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There are some application domains(e.g. GameDev) in which a lot of functions should be created using random values for producing their output. One of examples is presented below:

def generate_key(monster_key_drop_coef):
    key_letters = string.ascii_uppercase
    rand = random.random()
    if monster_key_drop_coef < rand:
        return None

    button = {}
    button["type"] = random.choice([1,2,3])
    button["letter"] = random.choice(key_letters)
    return button

This function generates the item's drop based on several random operations. The problem appears if you want to validate automatically correctness of this function. Generated values are not deterministic and writing of regression tests seems to be impossible.

My questions are:

  1. Is this possible to write useful regression tests for this type of functions?
  2. Is there any general approach for creating some other type of tests in this case?
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There are entire books written on this subject. Example: johndcook.com/Beautiful_Testing_ch10.pdf –  Hans Z Jun 11 '12 at 16:56
Mocking out the RNG to deliver known results (and then testing with specific outputs for which the desired outcome is known) is one approach. –  Charles Duffy Jun 13 '12 at 18:42

2 Answers 2

One of useful unit-tests is presented below:

def test_generate_key():
    button_list = []
    for _ in range(1, 1000):

    is_all_none = True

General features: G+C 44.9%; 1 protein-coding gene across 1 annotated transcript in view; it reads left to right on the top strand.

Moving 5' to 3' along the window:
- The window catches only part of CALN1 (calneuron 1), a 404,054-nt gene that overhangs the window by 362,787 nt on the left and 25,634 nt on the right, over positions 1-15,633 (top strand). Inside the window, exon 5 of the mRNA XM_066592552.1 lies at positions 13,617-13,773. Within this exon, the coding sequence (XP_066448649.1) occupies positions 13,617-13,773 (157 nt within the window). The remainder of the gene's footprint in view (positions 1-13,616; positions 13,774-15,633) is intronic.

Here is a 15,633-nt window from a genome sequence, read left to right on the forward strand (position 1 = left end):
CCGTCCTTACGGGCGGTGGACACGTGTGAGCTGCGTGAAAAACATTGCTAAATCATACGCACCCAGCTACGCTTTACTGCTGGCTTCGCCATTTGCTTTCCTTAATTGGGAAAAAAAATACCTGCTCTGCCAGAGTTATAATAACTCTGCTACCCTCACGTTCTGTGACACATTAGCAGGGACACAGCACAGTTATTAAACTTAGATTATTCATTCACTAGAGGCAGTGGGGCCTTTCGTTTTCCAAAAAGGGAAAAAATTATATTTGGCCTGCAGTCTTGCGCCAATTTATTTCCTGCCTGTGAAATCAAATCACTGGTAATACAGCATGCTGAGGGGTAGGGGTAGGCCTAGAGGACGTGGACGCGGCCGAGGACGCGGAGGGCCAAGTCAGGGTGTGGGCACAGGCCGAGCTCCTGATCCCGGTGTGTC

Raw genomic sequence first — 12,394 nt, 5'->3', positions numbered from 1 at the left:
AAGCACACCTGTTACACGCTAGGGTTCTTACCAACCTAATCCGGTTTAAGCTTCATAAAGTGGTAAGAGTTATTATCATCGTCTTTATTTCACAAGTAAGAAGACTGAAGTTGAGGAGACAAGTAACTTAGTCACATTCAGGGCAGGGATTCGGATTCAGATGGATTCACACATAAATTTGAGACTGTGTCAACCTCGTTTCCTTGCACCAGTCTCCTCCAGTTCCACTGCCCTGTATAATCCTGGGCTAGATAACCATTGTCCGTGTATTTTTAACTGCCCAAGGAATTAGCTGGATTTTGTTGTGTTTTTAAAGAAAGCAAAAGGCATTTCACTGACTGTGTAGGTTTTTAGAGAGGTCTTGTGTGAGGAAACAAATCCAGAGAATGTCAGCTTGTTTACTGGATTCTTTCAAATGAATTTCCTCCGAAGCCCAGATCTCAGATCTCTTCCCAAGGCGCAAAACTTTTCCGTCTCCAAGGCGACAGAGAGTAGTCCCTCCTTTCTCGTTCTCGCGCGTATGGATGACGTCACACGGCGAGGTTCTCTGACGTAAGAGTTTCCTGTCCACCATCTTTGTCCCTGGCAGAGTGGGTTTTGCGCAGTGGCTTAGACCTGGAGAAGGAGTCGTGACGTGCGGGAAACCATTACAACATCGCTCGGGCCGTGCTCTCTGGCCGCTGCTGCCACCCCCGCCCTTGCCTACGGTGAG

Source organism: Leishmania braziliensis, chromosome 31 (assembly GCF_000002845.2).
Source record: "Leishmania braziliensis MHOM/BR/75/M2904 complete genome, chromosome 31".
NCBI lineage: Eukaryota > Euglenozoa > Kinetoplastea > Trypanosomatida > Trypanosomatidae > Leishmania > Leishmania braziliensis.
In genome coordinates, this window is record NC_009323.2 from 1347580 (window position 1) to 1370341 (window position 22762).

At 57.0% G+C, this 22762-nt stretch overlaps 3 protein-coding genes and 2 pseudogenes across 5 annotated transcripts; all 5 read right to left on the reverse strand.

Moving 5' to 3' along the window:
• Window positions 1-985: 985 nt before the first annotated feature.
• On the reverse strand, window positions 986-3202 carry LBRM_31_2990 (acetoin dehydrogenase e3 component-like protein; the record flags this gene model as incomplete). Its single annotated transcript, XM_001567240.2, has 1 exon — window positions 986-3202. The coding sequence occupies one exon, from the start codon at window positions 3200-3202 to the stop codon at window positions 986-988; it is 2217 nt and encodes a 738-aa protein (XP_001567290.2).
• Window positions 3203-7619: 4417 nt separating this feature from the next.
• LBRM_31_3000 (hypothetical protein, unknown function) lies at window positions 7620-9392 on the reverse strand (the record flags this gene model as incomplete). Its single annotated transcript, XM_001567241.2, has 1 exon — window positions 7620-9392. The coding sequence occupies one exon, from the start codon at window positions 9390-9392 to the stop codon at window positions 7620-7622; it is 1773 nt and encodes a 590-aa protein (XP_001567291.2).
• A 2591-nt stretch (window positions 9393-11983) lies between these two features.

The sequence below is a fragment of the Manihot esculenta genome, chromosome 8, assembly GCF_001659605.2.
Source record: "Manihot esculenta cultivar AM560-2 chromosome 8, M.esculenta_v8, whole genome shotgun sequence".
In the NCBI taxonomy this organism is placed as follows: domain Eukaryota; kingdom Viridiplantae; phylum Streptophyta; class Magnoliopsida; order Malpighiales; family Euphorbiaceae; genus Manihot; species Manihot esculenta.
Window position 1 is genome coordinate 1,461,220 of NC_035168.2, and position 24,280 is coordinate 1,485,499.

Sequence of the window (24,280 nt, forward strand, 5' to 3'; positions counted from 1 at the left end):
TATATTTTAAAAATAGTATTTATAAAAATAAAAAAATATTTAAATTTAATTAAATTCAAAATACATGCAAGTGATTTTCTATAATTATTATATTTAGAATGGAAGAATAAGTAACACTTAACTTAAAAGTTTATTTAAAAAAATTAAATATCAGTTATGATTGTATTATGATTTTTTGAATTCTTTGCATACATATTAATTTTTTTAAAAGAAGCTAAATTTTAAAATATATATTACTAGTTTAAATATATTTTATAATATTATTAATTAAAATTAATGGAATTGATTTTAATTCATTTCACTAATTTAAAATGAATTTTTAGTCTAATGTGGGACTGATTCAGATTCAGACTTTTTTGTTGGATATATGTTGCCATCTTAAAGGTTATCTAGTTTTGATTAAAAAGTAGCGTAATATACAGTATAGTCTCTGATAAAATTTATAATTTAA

is_not_none = False
    for key in button_list:
        is_all_none &= (key is None)
        is_not_none |= (key is not None)

    assert is_all_none == False
    assert is_not_none == True

It validates function signature, cover all lines of function's code(good probability) and will pass in 99.999% cases. Also validated that function produces some drop at least one from 1000 and sometimes doesn't generate drop. 0.2 is probability of an item's drop.

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I would rewrite the function to use dependency injection (the random number generator is passed as a parameter to the function). Then you can pass a mock of a random number generator to test your function with different deterministic "random" inputs.

Of course you can also test your assertions which don't depend on the results of the call to random. Such as:

  • The functions returns None or a dict with the keys "type" and "letter".
  • If a dictionary is returned the values are of the appropriate type and range.

I would never write a unittest that has non-deterministic results, even 1 in a thousand. I care about every test failure, and stochastic results would be unsettling. You would be better off encapsulating your randomness, so that the function can be tested independent of the random number generator.

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